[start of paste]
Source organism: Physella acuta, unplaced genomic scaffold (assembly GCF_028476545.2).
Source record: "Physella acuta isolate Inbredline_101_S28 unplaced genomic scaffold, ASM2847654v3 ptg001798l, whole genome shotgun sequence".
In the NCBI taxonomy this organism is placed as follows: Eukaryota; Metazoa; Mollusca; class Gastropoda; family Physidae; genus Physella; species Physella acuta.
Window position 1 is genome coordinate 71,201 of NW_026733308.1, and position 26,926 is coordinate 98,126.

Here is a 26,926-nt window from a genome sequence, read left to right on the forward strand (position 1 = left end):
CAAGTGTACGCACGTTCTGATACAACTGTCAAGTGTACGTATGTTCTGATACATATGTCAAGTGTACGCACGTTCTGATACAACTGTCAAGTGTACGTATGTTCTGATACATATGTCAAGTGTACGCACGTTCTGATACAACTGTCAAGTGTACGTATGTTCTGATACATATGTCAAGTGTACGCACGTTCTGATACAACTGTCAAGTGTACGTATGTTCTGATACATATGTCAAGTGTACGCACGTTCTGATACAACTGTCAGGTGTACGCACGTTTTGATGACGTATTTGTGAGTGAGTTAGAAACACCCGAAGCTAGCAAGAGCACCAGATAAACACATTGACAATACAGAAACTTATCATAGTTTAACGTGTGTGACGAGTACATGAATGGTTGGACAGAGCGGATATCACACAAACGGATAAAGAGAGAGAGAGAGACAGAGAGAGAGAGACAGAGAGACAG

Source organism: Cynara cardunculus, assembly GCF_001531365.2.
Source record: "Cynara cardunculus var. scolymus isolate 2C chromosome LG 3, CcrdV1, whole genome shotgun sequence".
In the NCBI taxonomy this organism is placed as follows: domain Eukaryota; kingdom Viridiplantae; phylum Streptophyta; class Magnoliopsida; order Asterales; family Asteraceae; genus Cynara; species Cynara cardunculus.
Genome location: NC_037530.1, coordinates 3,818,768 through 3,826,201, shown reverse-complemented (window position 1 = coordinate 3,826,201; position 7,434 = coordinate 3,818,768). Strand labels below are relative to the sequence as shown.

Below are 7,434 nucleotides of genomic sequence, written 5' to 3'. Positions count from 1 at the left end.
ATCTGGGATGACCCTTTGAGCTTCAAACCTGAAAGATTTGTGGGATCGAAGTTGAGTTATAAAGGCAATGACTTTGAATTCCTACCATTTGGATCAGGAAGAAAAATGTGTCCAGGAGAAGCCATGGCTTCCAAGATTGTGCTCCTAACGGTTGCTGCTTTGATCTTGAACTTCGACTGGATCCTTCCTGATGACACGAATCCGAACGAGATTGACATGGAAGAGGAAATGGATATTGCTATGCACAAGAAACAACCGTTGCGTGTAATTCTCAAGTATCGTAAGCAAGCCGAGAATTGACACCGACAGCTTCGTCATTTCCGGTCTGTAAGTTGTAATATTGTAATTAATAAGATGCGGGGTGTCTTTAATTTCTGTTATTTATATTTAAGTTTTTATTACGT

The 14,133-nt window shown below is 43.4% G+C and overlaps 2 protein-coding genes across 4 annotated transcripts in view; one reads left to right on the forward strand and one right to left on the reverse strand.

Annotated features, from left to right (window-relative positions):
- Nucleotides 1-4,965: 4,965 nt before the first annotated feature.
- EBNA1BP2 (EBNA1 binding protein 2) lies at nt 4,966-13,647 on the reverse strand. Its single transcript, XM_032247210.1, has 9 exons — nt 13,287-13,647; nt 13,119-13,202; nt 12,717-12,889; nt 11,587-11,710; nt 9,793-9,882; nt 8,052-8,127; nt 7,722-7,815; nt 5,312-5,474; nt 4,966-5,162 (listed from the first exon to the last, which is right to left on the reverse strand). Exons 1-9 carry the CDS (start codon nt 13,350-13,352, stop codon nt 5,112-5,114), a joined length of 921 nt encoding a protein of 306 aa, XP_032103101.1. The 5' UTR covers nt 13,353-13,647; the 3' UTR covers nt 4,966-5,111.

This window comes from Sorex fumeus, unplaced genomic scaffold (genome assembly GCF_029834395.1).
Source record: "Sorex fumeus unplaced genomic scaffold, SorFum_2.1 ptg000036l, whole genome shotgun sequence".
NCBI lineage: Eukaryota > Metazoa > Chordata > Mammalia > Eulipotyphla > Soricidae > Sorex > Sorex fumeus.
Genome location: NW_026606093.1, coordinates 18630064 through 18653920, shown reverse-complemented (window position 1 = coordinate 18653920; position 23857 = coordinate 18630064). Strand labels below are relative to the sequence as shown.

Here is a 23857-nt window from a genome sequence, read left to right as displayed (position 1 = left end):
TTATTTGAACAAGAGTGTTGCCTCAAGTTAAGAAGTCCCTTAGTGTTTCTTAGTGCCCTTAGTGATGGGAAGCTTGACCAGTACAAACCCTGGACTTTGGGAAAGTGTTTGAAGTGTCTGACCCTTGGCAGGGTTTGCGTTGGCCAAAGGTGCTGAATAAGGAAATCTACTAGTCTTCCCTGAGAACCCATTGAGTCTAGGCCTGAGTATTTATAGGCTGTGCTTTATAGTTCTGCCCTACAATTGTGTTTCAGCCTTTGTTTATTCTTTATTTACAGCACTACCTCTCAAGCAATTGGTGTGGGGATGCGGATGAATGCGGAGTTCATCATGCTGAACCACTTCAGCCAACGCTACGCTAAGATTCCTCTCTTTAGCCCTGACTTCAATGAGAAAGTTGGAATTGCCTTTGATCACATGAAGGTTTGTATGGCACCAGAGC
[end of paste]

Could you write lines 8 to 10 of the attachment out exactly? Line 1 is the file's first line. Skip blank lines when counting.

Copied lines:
Source record: "Cynara cardunculus var. scolymus isolate 2C chromosome LG 3, CcrdV1, whole genome shotgun sequence".
In the NCBI taxonomy this organism is placed as follows: domain Eukaryota; kingdom Viridiplantae; phylum Streptophyta; class Magnoliopsida; order Asterales; family Asteraceae; genus Cynara; species Cynara cardunculus.
Genome location: NC_037530.1, coordinates 3,818,768 through 3,826,201, shown reverse-complemented (window position 1 = coordinate 3,826,201; position 7,434 = coordinate 3,818,768). Strand labels below are relative to the sequence as shown.